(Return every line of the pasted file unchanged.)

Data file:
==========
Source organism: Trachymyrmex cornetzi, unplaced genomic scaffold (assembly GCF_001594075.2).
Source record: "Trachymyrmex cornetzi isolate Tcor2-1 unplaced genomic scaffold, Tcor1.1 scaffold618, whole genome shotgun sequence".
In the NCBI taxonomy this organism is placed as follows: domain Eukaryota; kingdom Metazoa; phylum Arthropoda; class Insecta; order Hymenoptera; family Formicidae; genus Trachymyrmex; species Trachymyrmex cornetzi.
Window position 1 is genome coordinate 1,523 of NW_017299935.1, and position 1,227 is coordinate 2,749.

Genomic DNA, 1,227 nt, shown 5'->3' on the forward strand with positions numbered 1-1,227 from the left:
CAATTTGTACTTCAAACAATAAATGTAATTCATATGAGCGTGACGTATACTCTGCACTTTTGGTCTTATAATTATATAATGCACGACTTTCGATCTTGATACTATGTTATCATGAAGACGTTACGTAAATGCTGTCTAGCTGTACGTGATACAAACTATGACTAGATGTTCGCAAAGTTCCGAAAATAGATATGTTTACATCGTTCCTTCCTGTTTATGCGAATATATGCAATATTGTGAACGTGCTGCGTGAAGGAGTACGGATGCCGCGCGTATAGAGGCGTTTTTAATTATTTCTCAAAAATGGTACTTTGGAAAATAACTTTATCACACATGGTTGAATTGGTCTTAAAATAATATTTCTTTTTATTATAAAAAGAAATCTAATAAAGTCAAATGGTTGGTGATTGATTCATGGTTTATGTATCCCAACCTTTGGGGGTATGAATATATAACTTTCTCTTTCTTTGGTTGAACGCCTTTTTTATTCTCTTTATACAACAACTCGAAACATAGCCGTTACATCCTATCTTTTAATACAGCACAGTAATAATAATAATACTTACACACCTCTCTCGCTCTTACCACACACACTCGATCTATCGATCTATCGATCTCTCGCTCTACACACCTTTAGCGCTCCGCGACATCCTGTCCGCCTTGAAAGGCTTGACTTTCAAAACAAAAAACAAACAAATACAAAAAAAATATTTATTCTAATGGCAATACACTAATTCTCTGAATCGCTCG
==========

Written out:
Source organism: Trachymyrmex cornetzi, unplaced genomic scaffold (assembly GCF_001594075.2).
Source record: "Trachymyrmex cornetzi isolate Tcor2-1 unplaced genomic scaffold, Tcor1.1 scaffold618, whole genome shotgun sequence".
In the NCBI taxonomy this organism is placed as follows: domain Eukaryota; kingdom Metazoa; phylum Arthropoda; class Insecta; order Hymenoptera; family Formicidae; genus Trachymyrmex; species Trachymyrmex cornetzi.
Window position 1 is genome coordinate 1,523 of NW_017299935.1, and position 1,227 is coordinate 2,749.

Genomic DNA, 1,227 nt, shown 5'->3' on the forward strand with positions numbered 1-1,227 from the left:
CAATTTGTACTTCAAACAATAAATGTAATTCATATGAGCGTGACGTATACTCTGCACTTTTGGTCTTATAATTATATAATGCACGACTTTCGATCTTGATACTATGTTATCATGAAGACGTTACGTAAATGCTGTCTAGCTGTACGTGATACAAACTATGACTAGATGTTCGCAAAGTTCCGAAAATAGATATGTTTACATCGTTCCTTCCTGTTTATGCGAATATATGCAATATTGTGAACGTGCTGCGTGAAGGAGTACGGATGCCGCGCGTATAGAGGCGTTTTTAATTATTTCTCAAAAATGGTACTTTGGAAAATAACTTTATCACACATGGTTGAATTGGTCTTAAAATAATATTTCTTTTTATTATAAAAAGAAATCTAATAAAGTCAAATGGTTGGTGATTGATTCATGGTTTATGTATCCCAACCTTTGGGGGTATGAATATATAACTTTCTCTTTCTTTGGTTGAACGCCTTTTTTATTCTCTTTATACAACAACTCGAAACATAGCCGTTACATCCTATCTTTTAATACAGCACAGTAATAATAATAATACTTACACACCTCTCTCGCTCTTACCACACACACTCGATCTATCGATCTATCGATCTCTCGCTCTACACACCTTTAGCGCTCCGCGACATCCTGTCCGCCTTGAAAGGCTTGACTTTCAAAACAAAAAACAAACAAATACAAAAAAAATATTTATTCTAATGGCAATACACTAATTCTCTGAATCGCTCG